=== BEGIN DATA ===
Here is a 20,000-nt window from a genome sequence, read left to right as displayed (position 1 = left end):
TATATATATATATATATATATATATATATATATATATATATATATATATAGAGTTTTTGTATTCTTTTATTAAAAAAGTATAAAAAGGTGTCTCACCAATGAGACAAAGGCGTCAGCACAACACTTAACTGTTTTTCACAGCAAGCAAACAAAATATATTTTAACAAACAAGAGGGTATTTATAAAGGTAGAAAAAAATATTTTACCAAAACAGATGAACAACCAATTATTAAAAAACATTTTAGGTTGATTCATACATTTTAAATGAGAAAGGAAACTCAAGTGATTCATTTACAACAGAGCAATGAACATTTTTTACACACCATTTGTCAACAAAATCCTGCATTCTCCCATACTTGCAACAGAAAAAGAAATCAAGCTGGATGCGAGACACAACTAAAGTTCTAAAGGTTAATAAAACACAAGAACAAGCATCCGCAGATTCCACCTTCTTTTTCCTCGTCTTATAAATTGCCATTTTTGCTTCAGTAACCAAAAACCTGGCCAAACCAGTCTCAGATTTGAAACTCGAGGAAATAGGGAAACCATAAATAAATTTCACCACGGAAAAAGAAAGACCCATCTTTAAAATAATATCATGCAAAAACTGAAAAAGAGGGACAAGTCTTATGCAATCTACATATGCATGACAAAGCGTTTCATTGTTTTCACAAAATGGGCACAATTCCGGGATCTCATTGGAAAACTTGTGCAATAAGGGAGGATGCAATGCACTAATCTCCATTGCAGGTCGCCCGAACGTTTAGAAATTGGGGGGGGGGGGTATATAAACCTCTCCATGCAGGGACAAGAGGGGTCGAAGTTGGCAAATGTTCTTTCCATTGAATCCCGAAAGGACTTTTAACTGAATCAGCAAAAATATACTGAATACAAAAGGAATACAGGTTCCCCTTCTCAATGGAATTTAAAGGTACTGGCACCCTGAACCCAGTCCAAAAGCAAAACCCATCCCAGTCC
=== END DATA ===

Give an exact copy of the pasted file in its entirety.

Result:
Here is a 20,000-nt window from a genome sequence, read left to right as displayed (position 1 = left end):
TATATATATATATATATATATATATATATATATATATATATATATATATAGAGTTTTTGTATTCTTTTATTAAAAAAGTATAAAAAGGTGTCTCACCAATGAGACAAAGGCGTCAGCACAACACTTAACTGTTTTTCACAGCAAGCAAACAAAATATATTTTAACAAACAAGAGGGTATTTATAAAGGTAGAAAAAAATATTTTACCAAAACAGATGAACAACCAATTATTAAAAAACATTTTAGGTTGATTCATACATTTTAAATGAGAAAGGAAACTCAAGTGATTCATTTACAACAGAGCAATGAACATTTTTTACACACCATTTGTCAACAAAATCCTGCATTCTCCCATACTTGCAACAGAAAAAGAAATCAAGCTGGATGCGAGACACAACTAAAGTTCTAAAGGTTAATAAAACACAAGAACAAGCATCCGCAGATTCCACCTTCTTTTTCCTCGTCTTATAAATTGCCATTTTTGCTTCAGTAACCAAAAACCTGGCCAAACCAGTCTCAGATTTGAAACTCGAGGAAATAGGGAAACCATAAATAAATTTCACCACGGAAAAAGAAAGACCCATCTTTAAAATAATATCATGCAAAAACTGAAAAAGAGGGACAAGTCTTATGCAATCTACATATGCATGACAAAGCGTTTCATTGTTTTCACAAAATGGGCACAATTCCGGGATCTCATTGGAAAACTTGTGCAATAAGGGAGGATGCAATGCACTAATCTCCATTGCAGGTCGCCCGAACGTTTAGAAATTGGGGGGGGGGGGTATATAAACCTCTCCATGCAGGGACAAGAGGGGTCGAAGTTGGCAAATGTTCTTTCCATTGAATCCCGAAAGGACTTTTAACTGAATCAGCAAAAATATACTGAATACAAAAGGAATACAGGTTCCCCTTCTCAATGGAATTTAAAGGTACTGGCACCCTGAACCCAGTCCAAAAGCAAAACCCATCCCAGTCC